Opt-out Information from a Pearson-funded Organization?
ECS is an organization created in 1967 and chaired by governors. On its website, ECS portrays itself as neutral on issues (“we don’t take sides”) and advertises itself as “the only state-focused national organization to bring together governors, state legislators, K-12 and higher education department chiefs and other education leaders.”
On its website, ECS also takes credit for having “played a pivotal role in the transition to a standards-based education system.”
(If that phrase, “standards-based,” put you in mind of the Common Core State Standards, CCSS, stay tuned.)
Sure enough, the opt-out document above does read as a “we don’t take sides” document. However, for all of the corporate-reform-friendly cash flying around, ECS is undeniably a conduit for the privatization of public education.
Even though ECS advertises that “a majority” of its funding comes from states, DC, and US territories, ECS also clearly caters to its “sponsors” by offering special incentives for businesses and nonprofits to drop loads of cash in its coffers.
Aside from repeated advertising, ECS offers the highest-paying sponsors ($30,000 and above) access to governors and state education superintendents in a special meeting at its annual conference, the National Forum on Education Policy. It also offers higher-paying sponsors ($75,000 and above) “invitation to attend and play a role in all ECS-sponsored meetings.” (Those paying over $30k and but less than $75k just receive invitation to attend. It costs more to “play a role.”)
At the top of the list of ECS sponsors is the GE Foundation, an organization I first wrote about as part of a post in December 2013 for its “sponsoring” CCSS “architect” David Coleman’s Student Achievement Partners (SAP) to the tune of $4 million in 2011.
In 2013, the GE Foundation funded ECS for $200,000. Other notable 2013 GE Foundation grants included $1.3 million to CCSS lead organization, Achieve, Inc.; $1.2 million to one CCSS license holder, the Council of Chief State School Officers (CCSSO); $500,000 to the nonprofit arm of the other CCSS license holder, the National Governors Association (NGA); and $2.3 million to now-CCSS-centered SAP.
In 2013, the GE Foundation also funded very-pro-CCSS Jeb Bush’s Foundation for Excellence in Education (FEE) for $1.2 million, and it gave $500,000 to the Hunt Institute– co-sponsor of the NGA symposiums that served as conduit for bringing US secretary of education Arne Duncan together with governors for the public promoting of CCSS and its federally-funded consortium assessments.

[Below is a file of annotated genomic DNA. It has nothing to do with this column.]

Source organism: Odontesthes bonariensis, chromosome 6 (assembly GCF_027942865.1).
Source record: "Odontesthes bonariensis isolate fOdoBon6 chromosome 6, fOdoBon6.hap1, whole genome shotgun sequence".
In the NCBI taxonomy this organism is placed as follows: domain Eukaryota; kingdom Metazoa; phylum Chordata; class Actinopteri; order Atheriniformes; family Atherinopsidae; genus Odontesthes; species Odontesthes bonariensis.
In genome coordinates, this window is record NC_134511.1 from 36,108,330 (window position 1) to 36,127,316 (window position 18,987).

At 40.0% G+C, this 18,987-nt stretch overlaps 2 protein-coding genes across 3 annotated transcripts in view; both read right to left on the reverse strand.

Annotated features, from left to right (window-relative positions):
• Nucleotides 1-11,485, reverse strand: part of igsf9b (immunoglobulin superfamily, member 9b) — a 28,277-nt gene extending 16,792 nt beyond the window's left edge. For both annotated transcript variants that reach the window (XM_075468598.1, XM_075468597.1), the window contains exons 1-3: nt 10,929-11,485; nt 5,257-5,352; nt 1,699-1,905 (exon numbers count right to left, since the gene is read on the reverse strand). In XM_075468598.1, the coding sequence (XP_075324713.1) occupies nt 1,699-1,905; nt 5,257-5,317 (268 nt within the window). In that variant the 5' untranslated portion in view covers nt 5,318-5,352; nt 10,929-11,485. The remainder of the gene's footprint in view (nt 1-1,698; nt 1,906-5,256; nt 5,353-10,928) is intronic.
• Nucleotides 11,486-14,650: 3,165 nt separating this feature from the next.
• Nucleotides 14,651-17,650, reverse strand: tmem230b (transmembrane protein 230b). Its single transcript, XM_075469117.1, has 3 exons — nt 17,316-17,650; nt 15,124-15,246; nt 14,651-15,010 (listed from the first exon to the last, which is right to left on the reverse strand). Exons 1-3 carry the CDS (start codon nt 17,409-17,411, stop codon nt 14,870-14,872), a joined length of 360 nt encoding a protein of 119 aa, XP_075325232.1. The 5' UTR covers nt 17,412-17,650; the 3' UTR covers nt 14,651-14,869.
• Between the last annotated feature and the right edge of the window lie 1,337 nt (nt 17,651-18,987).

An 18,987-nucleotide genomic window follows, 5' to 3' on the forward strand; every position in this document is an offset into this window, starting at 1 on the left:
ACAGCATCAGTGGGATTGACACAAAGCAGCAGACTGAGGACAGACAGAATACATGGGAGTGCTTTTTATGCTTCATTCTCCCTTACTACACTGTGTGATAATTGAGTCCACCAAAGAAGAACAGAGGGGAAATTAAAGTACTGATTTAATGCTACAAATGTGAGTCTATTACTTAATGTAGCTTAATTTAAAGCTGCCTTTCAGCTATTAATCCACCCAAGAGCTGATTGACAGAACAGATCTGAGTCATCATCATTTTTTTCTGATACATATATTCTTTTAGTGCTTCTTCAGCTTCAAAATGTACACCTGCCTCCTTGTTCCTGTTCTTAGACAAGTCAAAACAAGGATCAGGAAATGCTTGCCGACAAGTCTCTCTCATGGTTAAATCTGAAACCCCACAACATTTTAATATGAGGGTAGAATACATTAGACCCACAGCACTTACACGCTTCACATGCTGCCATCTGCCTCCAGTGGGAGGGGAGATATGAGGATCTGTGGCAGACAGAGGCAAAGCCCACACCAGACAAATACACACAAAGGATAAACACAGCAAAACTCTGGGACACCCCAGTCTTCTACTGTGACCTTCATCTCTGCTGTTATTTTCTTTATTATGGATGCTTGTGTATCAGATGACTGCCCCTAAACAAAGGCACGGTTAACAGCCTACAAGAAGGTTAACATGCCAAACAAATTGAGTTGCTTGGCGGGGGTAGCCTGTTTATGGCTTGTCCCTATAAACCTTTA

Though ECS offers the GE Foundation “a seat at the table” to interact with governors and state superintendents, it appears to be unnecessary. GE Foundation has purchased its own table via its direct contributions not only to NGA and CCSSO, but also to CCSS (and pro-CCSS-assessment) insider organizations.
A second ECS sponsor is the Lumina Foundation, which in 2013 also supported Achieve, Inc., for $250,000, and NGA, for $500,000. Other notable Lumina contributions in 2013 included Kati Haycock’s Education Trust ($500,000, which is the balance of $1.5 million promised in 2012) and the Education Writers Association (EWA) (also for $500,000). In 2012, NGA, just shy of a million ($900,000); Achieve, $199,400; CCSSO, $50,000 (the balance remaining of a total of $300,000 promised in 2011), the very-pro Center for American Progress, $90,000, and the National Conference of State Legislatures, $100,200 (the balance of a total of $442,200 promised in 2011).
I had to go back to 2009 to locate a grant to ECS, it was for a total of $1,005,400. Lumina paid $505,400 in 2009 and the remaining $500,000 in 2010. It is possible that Lumina has paid ECS more money in 2014, but that Lumina tax form is not yet available.
If it wanted to drive a specific education agenda, Lumina could afford its own table.
But GE and Lumina are only the first two organizations on the ECS list. Other sponsors include American Legislative Exchange Council (ALEC) corporate board members AT&T and State Farm and ALEC member, Farmer’s Insurance; an online company founded by two former New Schools Venture Fund (NSVF) employees, BloomBoard; Rupert Murdoch’s Amplify (run by former NYC chancellor Joel Klein– and floundering).
And there’s the testing companies that are “sponsoring” ECS: CCSS “architect” David Coleman’s post-CCSS gig, College Board; Educational Testing Service (ETS), and ever-newsworthy, PARCC testing vendor, Pearson.
(That’s right: ECS affords yet another opportunity for the likes of Pearson to schmooze state superintendents. In 2011, New York Times writer Michael Winerip published two stories about Pearson-funded trips for state superintendents in order to, uh, foster collaboration.)
Indeed, all three of these testing companies also directly sponsor CCSS- license-holder CCSSO, as do other noted ECS sponsors– Scholastic, Measured Progress, SAS, Renaissance Learning, and MetaMetrics– and floundering Amplify.
Finally, the National Association for Charter School Authorizers (NACSA) and Hewlett Packard (HP) are also listed as sponsoring ECS. Tax forms noting any contributions made in 2014 are not yet available.
So, these are the corporate and nonprofit sponsors that could– for the right price– purchase a meeting with governors and state superintendents– and all arranged by a nonprofit that simply wants to “create opportunities for state leaders to learn from one another.”
That seemingly-neutral opt-out summary serves as quite the public-appeasing front for a back room where much higher-priced “opting” might transpire.
Schneider is a southern Louisiana native, career teacher, trained researcher, and author of the ed reform whistle blower, A Chronicle of Echoes: Who’s Who In the Implosion of American Public Education.
She also has her second book available on pre-order, Common Core Dilemma: Who Owns Our Schools?, due for publication June 12, 2015.